What is catastrophic health expenditure?
In simple terms, a catastrophic health expenditure is a healthcare-related bill that exceeds your capacity to pay. It often involves the encashment of savings and assets, including, at times, homes and businesses. It can impoverish and devastate families for many years.
Medicine is magical…(Paul Simon): Modern medicine is a great example of Arthur Clarke’s statement: “Any sufficiently advanced technology is indistinguishable from magic.” This magic show comes at a price. Formerly fatal illnesses can be salvaged by the ability to sustain and prolong life functions with machines, often well past the likelihood of meaningful quality of life after discharge.
Here’s the bill: In India, treatment in a fully-equipped Intensive Care Unit (ICU) with all life-support measures can cost a lakh or two rupees per day. Most ICU stays will last for a week to 10 days, some even more. So, do the math. In developed economies, the figures are equally high with proportional adjustments for living standards.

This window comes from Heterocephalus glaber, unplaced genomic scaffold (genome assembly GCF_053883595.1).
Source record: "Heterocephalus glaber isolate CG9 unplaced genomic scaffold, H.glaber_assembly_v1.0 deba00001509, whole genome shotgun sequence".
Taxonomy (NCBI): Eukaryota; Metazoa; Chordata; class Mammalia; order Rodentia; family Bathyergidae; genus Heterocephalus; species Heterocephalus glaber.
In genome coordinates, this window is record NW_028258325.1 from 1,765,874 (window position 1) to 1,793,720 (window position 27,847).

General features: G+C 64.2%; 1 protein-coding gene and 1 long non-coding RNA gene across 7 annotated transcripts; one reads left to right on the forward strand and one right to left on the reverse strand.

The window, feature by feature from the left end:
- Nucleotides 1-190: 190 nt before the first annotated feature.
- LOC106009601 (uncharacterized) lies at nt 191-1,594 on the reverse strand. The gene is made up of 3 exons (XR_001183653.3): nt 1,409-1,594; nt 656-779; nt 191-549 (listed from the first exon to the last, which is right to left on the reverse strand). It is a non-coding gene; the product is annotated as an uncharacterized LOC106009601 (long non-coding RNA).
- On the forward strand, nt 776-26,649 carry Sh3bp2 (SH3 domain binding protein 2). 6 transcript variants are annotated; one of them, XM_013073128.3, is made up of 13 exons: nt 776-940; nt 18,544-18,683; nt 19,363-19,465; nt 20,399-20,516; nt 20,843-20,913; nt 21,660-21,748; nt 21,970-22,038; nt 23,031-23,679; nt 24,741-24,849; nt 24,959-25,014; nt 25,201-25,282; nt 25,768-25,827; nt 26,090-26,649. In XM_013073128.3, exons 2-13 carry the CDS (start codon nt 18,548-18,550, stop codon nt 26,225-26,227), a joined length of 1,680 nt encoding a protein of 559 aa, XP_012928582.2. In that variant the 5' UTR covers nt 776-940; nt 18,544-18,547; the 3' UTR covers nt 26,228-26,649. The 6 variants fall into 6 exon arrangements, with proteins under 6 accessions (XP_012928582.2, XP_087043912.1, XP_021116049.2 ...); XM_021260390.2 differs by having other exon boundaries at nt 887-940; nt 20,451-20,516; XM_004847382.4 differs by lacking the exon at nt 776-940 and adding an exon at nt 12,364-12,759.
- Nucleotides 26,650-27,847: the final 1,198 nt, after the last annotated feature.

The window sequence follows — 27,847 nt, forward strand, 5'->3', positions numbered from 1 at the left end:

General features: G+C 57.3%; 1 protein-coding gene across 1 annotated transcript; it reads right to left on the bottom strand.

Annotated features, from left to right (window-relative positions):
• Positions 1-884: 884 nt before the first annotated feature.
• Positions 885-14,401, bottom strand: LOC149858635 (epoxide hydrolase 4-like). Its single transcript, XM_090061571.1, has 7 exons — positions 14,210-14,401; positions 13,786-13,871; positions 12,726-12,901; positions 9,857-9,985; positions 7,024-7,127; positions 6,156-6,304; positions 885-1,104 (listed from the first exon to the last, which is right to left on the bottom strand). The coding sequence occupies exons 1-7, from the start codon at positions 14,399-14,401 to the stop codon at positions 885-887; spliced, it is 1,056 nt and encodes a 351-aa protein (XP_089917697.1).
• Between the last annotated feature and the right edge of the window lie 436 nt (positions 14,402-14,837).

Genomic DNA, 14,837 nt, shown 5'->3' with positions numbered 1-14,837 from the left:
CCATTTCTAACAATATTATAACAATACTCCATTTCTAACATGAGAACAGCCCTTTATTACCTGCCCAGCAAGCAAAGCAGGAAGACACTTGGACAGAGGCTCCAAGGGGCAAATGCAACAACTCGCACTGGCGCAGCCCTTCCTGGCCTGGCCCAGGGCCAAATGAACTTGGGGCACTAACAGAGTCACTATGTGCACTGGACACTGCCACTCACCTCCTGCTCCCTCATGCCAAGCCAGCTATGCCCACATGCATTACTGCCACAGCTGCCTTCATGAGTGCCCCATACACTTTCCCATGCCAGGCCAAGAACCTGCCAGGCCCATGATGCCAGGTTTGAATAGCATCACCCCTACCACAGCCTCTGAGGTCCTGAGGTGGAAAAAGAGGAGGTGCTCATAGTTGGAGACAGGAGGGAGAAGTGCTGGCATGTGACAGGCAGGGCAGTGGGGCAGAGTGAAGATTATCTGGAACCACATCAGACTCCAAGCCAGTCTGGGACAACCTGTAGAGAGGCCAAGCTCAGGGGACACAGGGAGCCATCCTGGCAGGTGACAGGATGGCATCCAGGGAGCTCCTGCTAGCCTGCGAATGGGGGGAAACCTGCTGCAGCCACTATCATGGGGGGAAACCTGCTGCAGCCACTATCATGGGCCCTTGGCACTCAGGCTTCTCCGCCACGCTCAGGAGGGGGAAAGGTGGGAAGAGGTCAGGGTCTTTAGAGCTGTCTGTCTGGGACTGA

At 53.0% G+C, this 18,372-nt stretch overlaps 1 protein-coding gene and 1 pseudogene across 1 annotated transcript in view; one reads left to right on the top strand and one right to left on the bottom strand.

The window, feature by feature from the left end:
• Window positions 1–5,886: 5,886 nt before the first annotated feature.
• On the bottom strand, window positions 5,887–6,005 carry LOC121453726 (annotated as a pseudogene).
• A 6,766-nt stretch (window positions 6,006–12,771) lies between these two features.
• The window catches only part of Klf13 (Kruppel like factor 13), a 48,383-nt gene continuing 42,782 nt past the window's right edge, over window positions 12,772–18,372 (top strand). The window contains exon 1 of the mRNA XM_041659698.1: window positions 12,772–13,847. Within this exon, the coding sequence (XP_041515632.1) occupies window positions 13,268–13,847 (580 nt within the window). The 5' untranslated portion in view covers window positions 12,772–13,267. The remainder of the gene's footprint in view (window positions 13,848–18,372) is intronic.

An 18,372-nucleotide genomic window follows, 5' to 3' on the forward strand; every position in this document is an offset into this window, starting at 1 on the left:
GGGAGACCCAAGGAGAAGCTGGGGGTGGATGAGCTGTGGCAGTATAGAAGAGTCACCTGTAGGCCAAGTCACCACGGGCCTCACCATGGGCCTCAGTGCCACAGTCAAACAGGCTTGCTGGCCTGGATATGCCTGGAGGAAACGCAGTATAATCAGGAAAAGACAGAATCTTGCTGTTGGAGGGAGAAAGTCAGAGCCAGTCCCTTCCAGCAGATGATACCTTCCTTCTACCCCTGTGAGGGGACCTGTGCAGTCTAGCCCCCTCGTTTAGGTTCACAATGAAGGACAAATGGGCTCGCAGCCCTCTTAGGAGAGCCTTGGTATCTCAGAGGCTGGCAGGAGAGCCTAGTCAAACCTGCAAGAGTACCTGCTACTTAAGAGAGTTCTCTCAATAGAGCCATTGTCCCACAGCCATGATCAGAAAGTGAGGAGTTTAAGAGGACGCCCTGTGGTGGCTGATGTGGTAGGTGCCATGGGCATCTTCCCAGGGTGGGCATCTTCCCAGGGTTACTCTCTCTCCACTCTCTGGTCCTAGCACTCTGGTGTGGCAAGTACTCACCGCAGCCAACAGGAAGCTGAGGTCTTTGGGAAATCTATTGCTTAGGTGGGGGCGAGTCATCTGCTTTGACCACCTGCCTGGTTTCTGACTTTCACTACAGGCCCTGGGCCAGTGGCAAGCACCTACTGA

OOPs (out-of-pocket) expenditure: India has the world’s highest out-of-pocket (OOP) expenditure on health care – a stupendous 60% as opposed to the global average of about 15%. Here’s a graphic comparison.
Catastrophic health expenditure hits us Indians harder than any other society. It is estimated that catastrophic health expenditure impoverishes 3.3% of Indians every year.
- It’s one of the leading causes of families being driven below the poverty line.
The need of the moment: More than any other, this devastating economic event makes a strong case for Universal Health Coverage (UHC) programmes. In advanced societies, particularly the United Kingdom and Western Europe, the existence of cradle-to-grave social welfare programmes buffers individuals from the cost.
The price of exit: It’s also worth pointing out that catastrophic health expenditure will usually occur in the last year or two of a person’s lifetime, contributing in no small way to the dissatisfaction with the spending. All this, only to see them die…?
Reference: Prevalence of catastrophic health expenditure and its associated factors, due to out-of-pocket health care expenses among households with and without chronic illness in Bangalore, India: a longitudinal study